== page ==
NYC investment sales showed signs of recovery at end of 2020

Overall dollar volume in Q4 was $4.7B

New York /
Jan.January 25, 2021 02:45 PM
Related’s Stephen Ross and 265-275 Cherry Street (Google Maps; Getty)

Related’s Stephen Ross and 265-275 Cherry Street (Google Maps; Getty)

New York City’s investment sales market is showing some modest signs of recovery.

According to the latest quarterly report from i-sales brokerage Ariel Property Advisors, the total dollar volume in the fourth quarter was $4.7 billion, up 18 percent from the third quarter total. That was just about a half of the total volume during the same period last year, but the quarter-over-quarter jump is noteworthy, said Ariel’s president Shimon Shkury.

“We’re starting to see real evidence of improvement, not just in transaction volume, not just in pricing, but in general activity and fundamentals as well,” he said.

During the second and third quarters, Shkury said, investors were reluctant to make deals because of mounting uncertainty stemming from the pandemic. But almost a year into the health crisis, they have more data to work with — and thus, can “get a lot more comfortable with investing,” as Shkury put it.

Still, the number of transactions hasn’t recovered to 2019 levels: There were 290 i-sales at the end of 2020, down by 19 percent from the third quarter.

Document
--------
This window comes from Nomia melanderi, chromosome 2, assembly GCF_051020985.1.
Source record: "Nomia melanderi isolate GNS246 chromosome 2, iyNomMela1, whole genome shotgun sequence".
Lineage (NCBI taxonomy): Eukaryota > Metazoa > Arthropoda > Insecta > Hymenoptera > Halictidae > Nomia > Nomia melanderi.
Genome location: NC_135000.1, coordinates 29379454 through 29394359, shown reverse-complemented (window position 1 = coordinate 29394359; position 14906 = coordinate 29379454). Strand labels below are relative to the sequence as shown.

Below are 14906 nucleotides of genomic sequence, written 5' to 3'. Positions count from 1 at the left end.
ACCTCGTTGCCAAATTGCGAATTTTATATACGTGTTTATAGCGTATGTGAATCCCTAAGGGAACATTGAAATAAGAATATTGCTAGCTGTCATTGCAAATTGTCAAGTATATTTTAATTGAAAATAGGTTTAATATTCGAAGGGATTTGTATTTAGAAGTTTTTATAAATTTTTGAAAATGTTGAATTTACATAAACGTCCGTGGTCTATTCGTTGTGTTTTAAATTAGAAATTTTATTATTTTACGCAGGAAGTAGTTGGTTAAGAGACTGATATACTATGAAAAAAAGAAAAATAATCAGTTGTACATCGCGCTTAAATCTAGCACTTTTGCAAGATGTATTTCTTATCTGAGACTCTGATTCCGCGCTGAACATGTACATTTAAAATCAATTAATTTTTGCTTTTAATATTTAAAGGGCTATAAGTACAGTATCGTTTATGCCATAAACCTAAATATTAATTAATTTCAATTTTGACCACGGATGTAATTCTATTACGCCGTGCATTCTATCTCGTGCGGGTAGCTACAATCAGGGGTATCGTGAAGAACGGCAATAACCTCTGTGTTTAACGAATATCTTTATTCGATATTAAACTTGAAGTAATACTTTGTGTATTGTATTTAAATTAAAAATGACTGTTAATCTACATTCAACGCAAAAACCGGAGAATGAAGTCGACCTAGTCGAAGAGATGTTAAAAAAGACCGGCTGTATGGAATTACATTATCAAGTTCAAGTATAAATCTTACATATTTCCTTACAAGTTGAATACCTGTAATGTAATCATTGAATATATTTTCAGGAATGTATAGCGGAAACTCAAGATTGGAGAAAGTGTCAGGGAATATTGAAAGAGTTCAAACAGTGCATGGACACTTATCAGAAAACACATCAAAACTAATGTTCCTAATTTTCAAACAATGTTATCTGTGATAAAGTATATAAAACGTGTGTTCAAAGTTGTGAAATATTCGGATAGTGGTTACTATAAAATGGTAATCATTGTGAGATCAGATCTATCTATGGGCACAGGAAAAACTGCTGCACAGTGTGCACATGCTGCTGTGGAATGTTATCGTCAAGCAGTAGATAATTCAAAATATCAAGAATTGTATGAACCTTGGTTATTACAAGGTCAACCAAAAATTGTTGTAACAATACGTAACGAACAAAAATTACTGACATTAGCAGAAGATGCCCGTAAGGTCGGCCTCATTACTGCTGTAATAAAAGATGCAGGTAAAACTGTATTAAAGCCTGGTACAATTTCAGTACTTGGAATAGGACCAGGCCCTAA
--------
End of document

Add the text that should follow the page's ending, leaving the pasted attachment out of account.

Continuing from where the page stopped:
Manhattan’s multifamily market recorded just over $1 billion in transactions. That’s 4.5 times what it was in the third quarter, and a slight increase over the same period in 2019, according to the report.

The increase was partly fueled by Related Companies’ $424 million buy of a pair of Section 8 buildings on the Lower East Side. The deal, which closed on Dec. 28, was the largest multifamily transaction in 2020, according to the brokerage. The buildings at 265-275 Cherry Street, known as Lands End II, hold about 500 units in total, The Real Deal previously reported.

Multifamily also led the way in the Bronx, where the total dollar volume in that sector was $255 million.

In Queens, the warehouse and storage sector — which has been one of the few bright spots in the pandemic-driven downturn — fared best. In Q4, investors poured $148 million into the industrial sector, exceeding last year’s $123 million. CubeSmart’s $48.5 million purchase of a 79,694-square-foot self-storage facility at 33-24 Woodside Avenue in Sunnyside was one of the biggest deals.

CubeSmart is also expanding in Brooklyn: The company purchased a 79,000-square-foot storage facility at 338 3rd Avenue in Gowanus for $77 million, and paid $50 million for a new ground lease at a nearby lot at 163 6th Street, where a 76,000-square-foot storage building is already located, The Real Deal previously reported.

Staten Island also saw some gains in the industrial sector. Most recently, DH Property Holdings purchased a 45-acre parcel at 1900 South Avenue for $66 million, and is planning to develop a warehouse as big as 400,000 square feet. The deal closed on Dec. 30.





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